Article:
Reader Reviews...

Review by Jane Dunbar
A truly inspiring book. A story of perseverance in the face of amazing difficulties., in which the author manages to infuse one disaster after another with humour.
Oh how I enjoyed it.

Amazon review by Mrs Rivers
I have just romped through The Seagull Hotel in 3 sittings- I loved it!

What a very special woman Kirstine was, so full of determination, courage and enthusiasm, undaunted, it seems by anything. Reading her story, she emerges as a precursor to 60’s feminism; widowed towards the end of WW2, mother of two small children with virtually no money, she navigates a path through what was then very much a man’s world of bankers and builders, discovering en route the thrills and spills of the black market in order to beat the post-war rationing system. With her friend Gerdy, also a young widow with children, she battles to establish The Seagull Hotel not just as a viable business but also as a loving home for the two families. What could have been just another drab seaside hotel on the English coast develops into a truly creative enterprise and becomes widely known for its excellent gourmet food. This splendid book is a hymn and testament to these two young women who refused to let misfortune, or men, get the better of them but don’t get the idea that it is in any way heavy going or gloomy. It is written with a lightness of touch, masses of humour - I laughed till I cried over the chapter about her mother - and, above all, humanity.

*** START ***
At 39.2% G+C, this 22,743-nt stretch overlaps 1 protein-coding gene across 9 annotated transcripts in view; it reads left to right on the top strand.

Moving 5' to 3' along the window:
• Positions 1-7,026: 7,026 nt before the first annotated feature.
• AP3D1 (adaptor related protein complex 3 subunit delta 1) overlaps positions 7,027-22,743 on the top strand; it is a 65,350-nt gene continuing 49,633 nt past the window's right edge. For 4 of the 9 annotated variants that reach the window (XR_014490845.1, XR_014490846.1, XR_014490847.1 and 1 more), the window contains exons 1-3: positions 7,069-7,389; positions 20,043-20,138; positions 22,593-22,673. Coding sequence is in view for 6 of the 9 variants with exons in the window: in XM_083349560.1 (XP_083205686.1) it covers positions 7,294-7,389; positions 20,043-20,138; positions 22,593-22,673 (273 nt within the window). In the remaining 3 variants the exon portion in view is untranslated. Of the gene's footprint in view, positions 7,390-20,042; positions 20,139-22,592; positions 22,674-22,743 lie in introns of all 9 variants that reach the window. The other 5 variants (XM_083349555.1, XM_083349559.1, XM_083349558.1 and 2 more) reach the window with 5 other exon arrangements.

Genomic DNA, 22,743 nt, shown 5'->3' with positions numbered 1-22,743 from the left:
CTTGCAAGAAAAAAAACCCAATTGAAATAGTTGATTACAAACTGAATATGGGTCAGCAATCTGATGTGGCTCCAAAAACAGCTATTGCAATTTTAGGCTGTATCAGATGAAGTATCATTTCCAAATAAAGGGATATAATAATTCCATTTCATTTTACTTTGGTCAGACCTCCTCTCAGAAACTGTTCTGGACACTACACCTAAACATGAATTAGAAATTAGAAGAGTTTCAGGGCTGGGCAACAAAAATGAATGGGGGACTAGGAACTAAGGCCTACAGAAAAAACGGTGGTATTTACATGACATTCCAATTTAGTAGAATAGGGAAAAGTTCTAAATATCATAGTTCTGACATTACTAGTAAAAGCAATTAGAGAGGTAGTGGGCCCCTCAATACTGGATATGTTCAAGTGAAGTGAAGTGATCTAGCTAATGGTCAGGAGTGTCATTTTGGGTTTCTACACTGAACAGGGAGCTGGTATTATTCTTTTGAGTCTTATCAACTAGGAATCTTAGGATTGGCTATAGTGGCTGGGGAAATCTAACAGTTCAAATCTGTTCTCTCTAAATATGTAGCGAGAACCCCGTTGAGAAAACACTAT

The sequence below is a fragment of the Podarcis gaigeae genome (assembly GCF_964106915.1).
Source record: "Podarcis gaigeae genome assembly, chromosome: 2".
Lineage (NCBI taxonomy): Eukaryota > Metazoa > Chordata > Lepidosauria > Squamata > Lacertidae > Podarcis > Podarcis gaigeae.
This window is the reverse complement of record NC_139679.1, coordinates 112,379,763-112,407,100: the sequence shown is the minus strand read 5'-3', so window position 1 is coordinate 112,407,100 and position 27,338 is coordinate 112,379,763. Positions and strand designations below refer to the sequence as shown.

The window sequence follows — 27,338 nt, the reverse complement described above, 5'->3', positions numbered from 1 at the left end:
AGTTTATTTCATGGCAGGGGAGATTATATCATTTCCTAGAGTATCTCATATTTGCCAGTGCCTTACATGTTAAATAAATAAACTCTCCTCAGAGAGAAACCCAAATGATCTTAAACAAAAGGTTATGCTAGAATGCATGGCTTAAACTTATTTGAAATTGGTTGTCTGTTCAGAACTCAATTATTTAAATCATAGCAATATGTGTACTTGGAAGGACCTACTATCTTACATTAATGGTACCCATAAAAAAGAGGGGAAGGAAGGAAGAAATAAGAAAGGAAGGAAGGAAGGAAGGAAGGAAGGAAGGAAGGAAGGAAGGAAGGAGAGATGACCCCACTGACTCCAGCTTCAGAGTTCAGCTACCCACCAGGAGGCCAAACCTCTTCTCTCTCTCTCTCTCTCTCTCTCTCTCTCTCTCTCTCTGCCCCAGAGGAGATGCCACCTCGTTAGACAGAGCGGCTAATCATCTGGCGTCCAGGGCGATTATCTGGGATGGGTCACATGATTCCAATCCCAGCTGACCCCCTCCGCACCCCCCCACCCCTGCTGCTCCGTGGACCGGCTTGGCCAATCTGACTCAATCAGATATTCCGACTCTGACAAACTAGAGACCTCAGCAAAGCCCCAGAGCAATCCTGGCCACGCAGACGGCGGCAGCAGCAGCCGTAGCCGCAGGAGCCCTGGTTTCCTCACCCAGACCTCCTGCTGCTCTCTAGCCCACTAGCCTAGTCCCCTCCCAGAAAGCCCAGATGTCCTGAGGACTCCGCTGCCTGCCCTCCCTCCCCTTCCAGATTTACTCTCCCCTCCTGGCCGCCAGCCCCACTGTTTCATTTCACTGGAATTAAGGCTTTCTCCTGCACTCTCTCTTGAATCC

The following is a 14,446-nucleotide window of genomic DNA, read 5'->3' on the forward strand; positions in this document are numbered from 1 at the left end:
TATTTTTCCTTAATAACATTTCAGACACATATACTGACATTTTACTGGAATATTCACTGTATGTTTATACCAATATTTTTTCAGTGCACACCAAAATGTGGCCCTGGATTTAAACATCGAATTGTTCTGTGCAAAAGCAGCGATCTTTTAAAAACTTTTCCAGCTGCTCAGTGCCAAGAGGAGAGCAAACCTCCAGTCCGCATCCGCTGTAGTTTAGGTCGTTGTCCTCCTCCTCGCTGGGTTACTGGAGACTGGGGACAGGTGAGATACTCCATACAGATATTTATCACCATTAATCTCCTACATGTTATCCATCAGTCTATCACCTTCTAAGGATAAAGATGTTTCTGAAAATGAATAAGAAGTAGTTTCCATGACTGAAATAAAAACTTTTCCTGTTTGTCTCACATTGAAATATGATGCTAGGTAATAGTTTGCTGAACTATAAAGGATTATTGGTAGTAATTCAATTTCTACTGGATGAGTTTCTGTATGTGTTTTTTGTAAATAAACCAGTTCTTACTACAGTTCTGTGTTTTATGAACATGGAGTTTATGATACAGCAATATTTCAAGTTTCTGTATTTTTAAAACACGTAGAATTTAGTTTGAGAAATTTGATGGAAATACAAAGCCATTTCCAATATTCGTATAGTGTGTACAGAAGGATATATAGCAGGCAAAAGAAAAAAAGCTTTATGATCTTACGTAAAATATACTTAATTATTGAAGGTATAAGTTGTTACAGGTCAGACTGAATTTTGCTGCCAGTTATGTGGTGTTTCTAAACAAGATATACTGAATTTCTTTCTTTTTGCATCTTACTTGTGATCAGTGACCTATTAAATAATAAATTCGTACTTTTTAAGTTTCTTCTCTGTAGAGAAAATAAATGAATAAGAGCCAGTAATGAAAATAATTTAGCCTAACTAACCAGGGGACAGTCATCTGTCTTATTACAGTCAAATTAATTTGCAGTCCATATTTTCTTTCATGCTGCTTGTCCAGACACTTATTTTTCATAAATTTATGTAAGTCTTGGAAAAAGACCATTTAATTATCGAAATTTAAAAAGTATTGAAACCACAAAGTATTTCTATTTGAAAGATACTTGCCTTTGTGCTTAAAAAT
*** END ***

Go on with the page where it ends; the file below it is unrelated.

Amazon review by nettiek50
This is a beautifully written memoir
About two young widows struggling in a male dominated post war era.
A very easy and enlightening read. Parts of Exmouth remain the same to this day.


09/24/16

A memoir of police corruption, bullying, incompetence and nepotism
Robert Moon

RM-PTG-407 CS Cov 2c.indd When the rest of us run away, it’s the police officers up and down the country who run into danger and into some of the messiest and most tragic events imaginable. But there’s a price to pay. Robert Moon’s vivid description of how he left the SAS for a life in the Scottish police gives a shocking insight into the toll that police life can take on even the toughest individuals. At times funny, at other times almost unbearably sad, and often both at the same time, this heart-rending account will leave you with awed respect for the ordinary police men and women, the cops on the front line – and not a little concern about some of those higher up the ranks. When Robert Moon joined the police he was enthusiastic and idealistic; when he resigned and refused his long service medal, he was disillusioned and broken by a job that betrayed the public and had been betrayed by the managers who seemed to have forgotten how to look after the people who really keep us safe.
Published:Nov 2016
Paperback:290 pages
Price:£10.99
ISBN:9-781911-175407